The issue of how electronic commerce in cross-border transactions should be dealt with in the event of a dispute is also being considered in the context of jurisdiction in consumer contract disputes. This area is currently governed by the 1968 Brussels Convention on Jurisdiction and the Enforcement of Judgments in Civil and Commercial Matters. However, since the coming into force of the Treaty of Amsterdam, the EU has had the power to legislate directly in the area of civil jurisdiction and a Commission proposal has been put forward for a so-called Brussels Regulation which would replace the present Convention and be directly applicable in the EU Member States.
Article 13 of the present Convention, drawn up in an era when electronic commerce did not exist, provides that the relevant jurisdiction in consumer contracts is the consumer’s habitual country of residence if the conclusion of the contract was preceded by a specific invitation addressed to the consumer or by advertising, and the consumer took steps in his home state to conclude the contract. The proposed Regulation, on the other hand, provides that the consumer’s home state will have jurisdiction if the provider by any means directs his commercial or professional activities to that state. This provision would work in favour of consumers in situations where goods or services had been provided on-line, as the relevant jurisdiction would be the consumer’s home country. However, the business community has lobbied the European Union claiming that these provisions would mean that anyone using electronic commerce to provide goods and services would potentially be obliged to litigate in any or all of the Member States. Moreover, they claim that, although the Regulation deals with jurisdiction rather than applicable law as such, national courts have a tendency to prefer their own law and thus businesses may find themselves having to comply with the laws of 15 Member States.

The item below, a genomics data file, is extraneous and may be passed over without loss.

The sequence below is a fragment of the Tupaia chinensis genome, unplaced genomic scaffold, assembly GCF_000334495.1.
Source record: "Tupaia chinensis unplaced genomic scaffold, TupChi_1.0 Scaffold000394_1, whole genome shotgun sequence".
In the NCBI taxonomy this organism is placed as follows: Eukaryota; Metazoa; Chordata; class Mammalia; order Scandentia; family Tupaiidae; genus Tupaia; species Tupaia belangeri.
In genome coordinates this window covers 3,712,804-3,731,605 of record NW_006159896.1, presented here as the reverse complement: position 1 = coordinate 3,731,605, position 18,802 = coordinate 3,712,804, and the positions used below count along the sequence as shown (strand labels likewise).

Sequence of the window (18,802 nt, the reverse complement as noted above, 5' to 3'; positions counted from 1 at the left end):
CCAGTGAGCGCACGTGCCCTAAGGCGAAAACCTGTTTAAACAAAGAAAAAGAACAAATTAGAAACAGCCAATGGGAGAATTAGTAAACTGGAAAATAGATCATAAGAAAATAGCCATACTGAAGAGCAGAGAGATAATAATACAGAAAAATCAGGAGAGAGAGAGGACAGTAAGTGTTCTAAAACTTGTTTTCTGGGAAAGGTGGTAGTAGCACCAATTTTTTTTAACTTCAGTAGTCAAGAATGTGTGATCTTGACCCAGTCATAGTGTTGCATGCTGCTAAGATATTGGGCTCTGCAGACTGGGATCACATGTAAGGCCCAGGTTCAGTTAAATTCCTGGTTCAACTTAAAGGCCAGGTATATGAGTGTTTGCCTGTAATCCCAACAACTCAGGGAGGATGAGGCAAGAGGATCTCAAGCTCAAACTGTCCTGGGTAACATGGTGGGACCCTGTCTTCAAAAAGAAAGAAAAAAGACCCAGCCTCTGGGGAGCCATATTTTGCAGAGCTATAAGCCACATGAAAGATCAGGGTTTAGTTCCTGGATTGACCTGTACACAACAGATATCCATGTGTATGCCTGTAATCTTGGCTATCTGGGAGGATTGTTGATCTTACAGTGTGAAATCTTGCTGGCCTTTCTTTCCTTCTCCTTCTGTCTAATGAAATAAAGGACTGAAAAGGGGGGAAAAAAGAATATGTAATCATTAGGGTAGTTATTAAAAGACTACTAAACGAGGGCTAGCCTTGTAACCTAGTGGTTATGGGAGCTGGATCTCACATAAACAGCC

There have been some calls for a moratorium for this provision pending the setting-up of an on-line dispute resolution service for consumer use. The fact remains that litigation under the Brussels Regulation will still be an extremely expensive matter which a consumer would probably have to think at least twice about before undertaking. In a parallel move, the Portuguese Presidency of the EU has identified as a priority access for European citizens to faster systems of justice through alternative means of dispute resolution such as mediation and arbitration. To this end, they have produced a working paper for discussion in the Council of Ministers and have also presented to the Council suggestions for improving judicial cooperation in civil cases. The Commission has also announced that it would like to see the adoption of seven legislative proposals in the field of electronic commerce, including the establishment of an on-line dispute resolution mechanism, by the end of the year.
Draft Copyright Directive
The Commission produced in May 1999 an amended proposal for a Directive dealing with copyright issues in the “information society” (the original proposal dates from 1997 and had been the subject of much comment). At the present time, it is being considered by the Council and the Portuguese Presidency has stated that it hopes that a common position will be reached during the first half of 2000.
Thereafter, it will be considered by the European Parliament and could be adopted by the end of this year or the beginning of 2001.
The purpose of the Directive will be to harmonise rules on rights of reproduction, the communication of protected material via the Internet and the protection of anti-copying and management systems designed to protect copyright material from devices designed to circumvent them.